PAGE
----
Those returning from Operation Iraqi Freedom are also beginning to report illnesses in significant numbers. In July 2004, the V.A. disclosed that 27,571 of them-16.4 percent of the total-had sought health care. Of that group, 8,134 suffered muscular and skeletal ailments; 3,505 had respiratory problems; and 5,674 had "symptoms, signs and ill-defined conditions." An additional 153 had developed cancers. The V.A. claims that such figures are "typical of young, active, healthcare-seeking populations," but does not offer figures for comparison.
There is also evidence of a large rise in birth defects and unprecedented cancer rates among civilians following the first Gulf War in the Basra region of southern Iraq, where the heaviest fighting took place. Dr. Kilpatrick says, "I think it's very important to try to understand what are the causes of that high rate of cancer and birth defects. There has to be a good look at that, but if you go to the M. D. Anderson hospital, in Houston, Texas, you're going to find a very high rate of cancer. That's because people from all over the country with cancer go there, because it's one of the premier care centers. Basra was the only major hospital in southern Iraq. Are the people there with these different problems people who lived their entire lives in Basra, or are they people who've come to Basra for care?" It is possible, he says, that some other environmental factor is responsible for the illnesses, such as Saddam's chemical weapons or poor nutrition. "I don't think anything should be taken off the table."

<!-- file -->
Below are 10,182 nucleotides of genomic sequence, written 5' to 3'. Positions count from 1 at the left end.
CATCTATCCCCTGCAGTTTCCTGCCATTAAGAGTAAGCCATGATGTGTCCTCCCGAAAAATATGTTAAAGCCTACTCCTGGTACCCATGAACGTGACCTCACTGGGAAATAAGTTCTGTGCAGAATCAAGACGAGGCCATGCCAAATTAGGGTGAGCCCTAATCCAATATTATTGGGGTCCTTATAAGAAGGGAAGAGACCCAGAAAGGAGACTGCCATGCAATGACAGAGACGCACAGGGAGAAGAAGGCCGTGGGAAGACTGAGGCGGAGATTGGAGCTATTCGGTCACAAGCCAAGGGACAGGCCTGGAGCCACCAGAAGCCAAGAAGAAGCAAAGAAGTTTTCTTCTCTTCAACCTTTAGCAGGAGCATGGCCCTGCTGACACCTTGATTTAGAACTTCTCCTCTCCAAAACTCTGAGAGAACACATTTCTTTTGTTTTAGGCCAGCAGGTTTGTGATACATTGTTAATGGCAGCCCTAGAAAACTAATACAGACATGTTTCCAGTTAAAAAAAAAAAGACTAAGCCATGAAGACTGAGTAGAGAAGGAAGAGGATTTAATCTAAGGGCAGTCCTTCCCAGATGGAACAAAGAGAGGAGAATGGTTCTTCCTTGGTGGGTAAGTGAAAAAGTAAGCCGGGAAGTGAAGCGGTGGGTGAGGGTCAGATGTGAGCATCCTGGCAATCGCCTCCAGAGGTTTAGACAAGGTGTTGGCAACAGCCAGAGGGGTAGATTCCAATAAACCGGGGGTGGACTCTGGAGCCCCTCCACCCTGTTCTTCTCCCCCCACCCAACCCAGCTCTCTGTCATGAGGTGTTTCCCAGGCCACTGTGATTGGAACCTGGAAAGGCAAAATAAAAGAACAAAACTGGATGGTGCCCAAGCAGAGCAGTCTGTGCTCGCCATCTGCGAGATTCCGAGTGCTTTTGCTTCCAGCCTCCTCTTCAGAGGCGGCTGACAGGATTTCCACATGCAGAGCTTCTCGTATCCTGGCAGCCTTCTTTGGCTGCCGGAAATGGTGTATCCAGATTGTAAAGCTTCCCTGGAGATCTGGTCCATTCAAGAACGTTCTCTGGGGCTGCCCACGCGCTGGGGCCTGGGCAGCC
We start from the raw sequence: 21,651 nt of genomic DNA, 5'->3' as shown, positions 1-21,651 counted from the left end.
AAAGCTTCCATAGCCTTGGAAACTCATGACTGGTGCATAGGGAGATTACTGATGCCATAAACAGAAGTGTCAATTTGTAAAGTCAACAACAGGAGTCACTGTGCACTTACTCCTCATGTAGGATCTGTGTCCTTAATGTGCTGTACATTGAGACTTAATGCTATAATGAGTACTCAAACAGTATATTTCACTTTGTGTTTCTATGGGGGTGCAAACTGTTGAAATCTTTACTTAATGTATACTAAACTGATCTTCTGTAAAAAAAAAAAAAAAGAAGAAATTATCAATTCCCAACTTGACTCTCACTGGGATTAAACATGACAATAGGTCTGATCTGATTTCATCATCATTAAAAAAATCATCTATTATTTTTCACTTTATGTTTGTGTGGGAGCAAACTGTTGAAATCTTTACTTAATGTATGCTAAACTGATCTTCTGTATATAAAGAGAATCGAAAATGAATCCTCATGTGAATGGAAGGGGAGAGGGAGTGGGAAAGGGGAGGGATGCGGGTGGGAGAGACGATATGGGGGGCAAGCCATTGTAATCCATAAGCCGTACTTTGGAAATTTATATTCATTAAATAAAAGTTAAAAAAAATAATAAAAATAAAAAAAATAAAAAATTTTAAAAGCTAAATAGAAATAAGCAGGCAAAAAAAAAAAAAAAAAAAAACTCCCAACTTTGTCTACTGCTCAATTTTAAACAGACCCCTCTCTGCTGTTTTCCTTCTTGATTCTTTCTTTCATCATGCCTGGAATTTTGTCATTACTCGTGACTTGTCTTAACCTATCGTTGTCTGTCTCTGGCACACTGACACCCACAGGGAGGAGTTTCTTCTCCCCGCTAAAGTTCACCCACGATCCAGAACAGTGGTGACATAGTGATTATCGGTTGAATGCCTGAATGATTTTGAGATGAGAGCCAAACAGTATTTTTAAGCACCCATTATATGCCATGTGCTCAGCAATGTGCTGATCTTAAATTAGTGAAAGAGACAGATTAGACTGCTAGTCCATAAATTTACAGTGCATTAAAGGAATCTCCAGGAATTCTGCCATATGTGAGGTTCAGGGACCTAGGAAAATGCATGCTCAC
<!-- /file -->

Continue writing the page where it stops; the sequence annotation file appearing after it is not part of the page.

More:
At first, Terry merely had the usual headaches, body pain, oozing rash, and other symptoms. But later he began to suffer from another symptom which afflicts some of those exposed to D.U.: burning semen. "If he leaked a little lubrication from his penis, it would feel like sunburn on your skin. If you got to the point where you did have intercourse, you were up and out of that bed so fast-it actually causes vaginal blisters that burst and bleed." Terry's medical records support her description. In England, Malcolm Hooper, professor emeritus of medicinal chemistry at the University of Sunderland, is aware of 4,000 such cases. He hypothesizes that the presence of D.U. may be associated with the transformation of semen into a caustic alkali.And finally -- courtesy of our venerated colleague Sukabi at the All Spin Zone -- an alarming interview with Yucca Mountain whistleblower Leuren Moret, who claims that the lethal effects of DU may extend far beyond the borders of Iraq.